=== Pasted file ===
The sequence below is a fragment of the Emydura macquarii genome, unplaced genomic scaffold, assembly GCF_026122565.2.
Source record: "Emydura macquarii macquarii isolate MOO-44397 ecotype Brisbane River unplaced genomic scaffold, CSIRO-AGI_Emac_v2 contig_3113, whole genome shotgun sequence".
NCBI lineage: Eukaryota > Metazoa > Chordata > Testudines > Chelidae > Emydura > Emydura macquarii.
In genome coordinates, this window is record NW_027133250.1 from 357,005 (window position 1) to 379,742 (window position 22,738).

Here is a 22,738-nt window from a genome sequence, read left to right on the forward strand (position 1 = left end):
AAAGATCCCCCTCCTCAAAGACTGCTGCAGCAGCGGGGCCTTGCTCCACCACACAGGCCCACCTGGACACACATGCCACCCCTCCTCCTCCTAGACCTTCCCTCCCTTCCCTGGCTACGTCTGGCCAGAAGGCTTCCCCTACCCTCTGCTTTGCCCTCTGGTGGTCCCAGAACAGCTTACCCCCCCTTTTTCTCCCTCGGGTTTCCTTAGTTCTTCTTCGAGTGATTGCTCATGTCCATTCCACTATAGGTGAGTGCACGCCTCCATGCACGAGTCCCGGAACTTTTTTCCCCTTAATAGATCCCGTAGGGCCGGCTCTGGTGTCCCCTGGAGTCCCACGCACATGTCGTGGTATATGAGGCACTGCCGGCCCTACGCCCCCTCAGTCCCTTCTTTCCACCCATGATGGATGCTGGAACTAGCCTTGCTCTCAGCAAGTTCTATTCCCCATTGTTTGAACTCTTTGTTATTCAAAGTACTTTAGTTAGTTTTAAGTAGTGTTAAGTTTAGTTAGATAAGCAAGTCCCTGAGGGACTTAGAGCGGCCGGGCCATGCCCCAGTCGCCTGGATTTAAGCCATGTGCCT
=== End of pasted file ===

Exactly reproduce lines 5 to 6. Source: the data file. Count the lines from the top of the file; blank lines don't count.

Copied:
Here is a 22,738-nt window from a genome sequence, read left to right on the forward strand (position 1 = left end):
AAAGATCCCCCTCCTCAAAGACTGCTGCAGCAGCGGGGCCTTGCTCCACCACACAGGCCCACCTGGACACACATGCCACCCCTCCTCCTCCTAGACCTTCCCTCCCTTCCCTGGCTACGTCTGGCCAGAAGGCTTCCCCTACCCTCTGCTTTGCCCTCTGGTGGTCCCAGAACAGCTTACCCCCCCTTTTTCTCCCTCGGGTTTCCTTAGTTCTTCTTCGAGTGATTGCTCATGTCCATTCCACTATAGGTGAGTGCACGCCTCCATGCACGAGTCCCGGAACTTTTTTCCCCTTAATAGATCCCGTAGGGCCGGCTCTGGTGTCCCCTGGAGTCCCACGCACATGTCGTGGTATATGAGGCACTGCCGGCCCTACGCCCCCTCAGTCCCTTCTTTCCACCCATGATGGATGCTGGAACTAGCCTTGCTCTCAGCAAGTTCTATTCCCCATTGTTTGAACTCTTTGTTATTCAAAGTACTTTAGTTAGTTTTAAGTAGTGTTAAGTTTAGTTAGATAAGCAAGTCCCTGAGGGACTTAGAGCGGCCGGGCCATGCCCCAGTCGCCTGGATTTAAGCCATGTGCCT